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September 11, 2009


Maine and Washington anti-gay issues head to ballot

Olympia, Wash.--While laws granting couples’ rights in two states are facing likely battles at the ballot boxes in November, pro-equality forces are fighting back through elections offices and the courts.

In Washington, a domestic partner law expansion that grants all of the state rights of marriage, without the name, to same-sex couples is being challenged by a referendum.

A judge on September 8 dismissed a suit by Washington Families Standing Together, the pro-domestic partnership organization. The group said that Secretary of State Sam Reed’s office accepted thousands of signatures that were on petition forms improperly signed by signature gatherers, or that signers were not registered to vote at the time they signed because many filled out registration cards at the same time.

It was not clear at press time if Washington Families would appeal. The deadline was September 10, when voter guides had to be printed and ballot information sent to county election boards.

Thurston County Judge Thomas McPhee ruled September 8 that there is no law requiring the secretary of state to reject signatures on petitions not signed by the gatherer. McPhee also ruled that there is no requirement that someone be registered to vote before they sign.

He said they simply had to be on voter rolls by the time the signatures were checked.

Another issue is whether to allow marriage foes to keep the names on the petitions hidden, which goes against state disclosure laws.

Backers of Referendum 71, which puts the domestic partner expansion to voters, got a temporary injunction keeping the petitions from being made public, saying that signers would face harassment and threats, a violation of their First Amendment rights.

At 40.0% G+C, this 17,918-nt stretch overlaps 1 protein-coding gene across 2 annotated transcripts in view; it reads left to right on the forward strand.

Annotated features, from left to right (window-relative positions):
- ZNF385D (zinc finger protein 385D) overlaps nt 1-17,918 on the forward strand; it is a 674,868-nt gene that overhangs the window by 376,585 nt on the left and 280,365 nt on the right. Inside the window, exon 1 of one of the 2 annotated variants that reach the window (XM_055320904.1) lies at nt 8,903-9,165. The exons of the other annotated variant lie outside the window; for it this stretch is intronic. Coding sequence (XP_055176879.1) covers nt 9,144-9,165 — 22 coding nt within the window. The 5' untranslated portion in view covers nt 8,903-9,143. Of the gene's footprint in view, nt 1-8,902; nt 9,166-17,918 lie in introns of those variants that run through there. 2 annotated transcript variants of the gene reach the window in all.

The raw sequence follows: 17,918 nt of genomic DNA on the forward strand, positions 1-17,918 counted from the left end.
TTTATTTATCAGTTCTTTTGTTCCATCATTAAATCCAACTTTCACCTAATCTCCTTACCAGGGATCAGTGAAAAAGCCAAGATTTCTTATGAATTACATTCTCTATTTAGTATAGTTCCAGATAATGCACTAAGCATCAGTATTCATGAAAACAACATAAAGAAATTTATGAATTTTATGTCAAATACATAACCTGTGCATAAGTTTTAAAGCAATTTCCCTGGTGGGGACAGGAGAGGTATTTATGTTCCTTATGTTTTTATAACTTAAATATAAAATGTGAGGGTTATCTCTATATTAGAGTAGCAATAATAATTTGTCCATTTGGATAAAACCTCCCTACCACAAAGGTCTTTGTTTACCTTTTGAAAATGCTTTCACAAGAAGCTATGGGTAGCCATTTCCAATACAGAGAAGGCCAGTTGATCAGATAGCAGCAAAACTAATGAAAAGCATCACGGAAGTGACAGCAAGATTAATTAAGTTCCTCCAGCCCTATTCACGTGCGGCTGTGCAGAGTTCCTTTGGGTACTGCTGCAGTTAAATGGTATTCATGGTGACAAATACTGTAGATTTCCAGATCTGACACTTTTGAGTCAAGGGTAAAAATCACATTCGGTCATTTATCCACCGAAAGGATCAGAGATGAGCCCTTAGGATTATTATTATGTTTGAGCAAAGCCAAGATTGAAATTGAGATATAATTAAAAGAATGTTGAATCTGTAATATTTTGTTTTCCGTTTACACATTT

A pro-gay group has pledged to put all the names on a web site as soon as they become public.

U.S. District Judge Benjamin Settle issued a restraining order against releasing the names while he mulls the situation, and he was also expected to decide by September 10.

‘Money laundering’ in Maine

While those battles were raging in the Northwest, supporters of Maine’s law providing full marriage for same-sex couples charge that opponents are laundering money through conservative organizations to bypass state disclosure laws.

Californians Against Hate filed a complaint against Stand for Marriage Maine, which showed all but $400 coming from the National Organization for Marriage, the Portland Catholic diocese and the Knights of Columbus. That means that around $343,000 was donated by the organizations, and the origin of that money has not been revealed to elections officials.

Fred Karger, the head of Californians Against Hate, referred to it as “money laundering” and the executive director of the Maine Commission of Governmental Ethics and Election Practices sent a 65-page letter to the heads of the National Organization for Marriage and Stand for Marriage Maine, asking for background on whether his office should launch an investigation on the groups.

“It is illegal for a [political action committee] to knowingly accept a contribution made by one person in the name of another,” he wrote.

The ethics commission will hold a hearing on October 1 to decide whether it will pursue an investigation.

The Catholic diocese, however, is making it relatively clear that they are collecting money from parishioners directly for the campaign.

The bishop asked churches in his diocese to take up a second collection to support Stand for Marriage Maine next week. The group is holding a rally on September 13, and tickets are only available through area churches.




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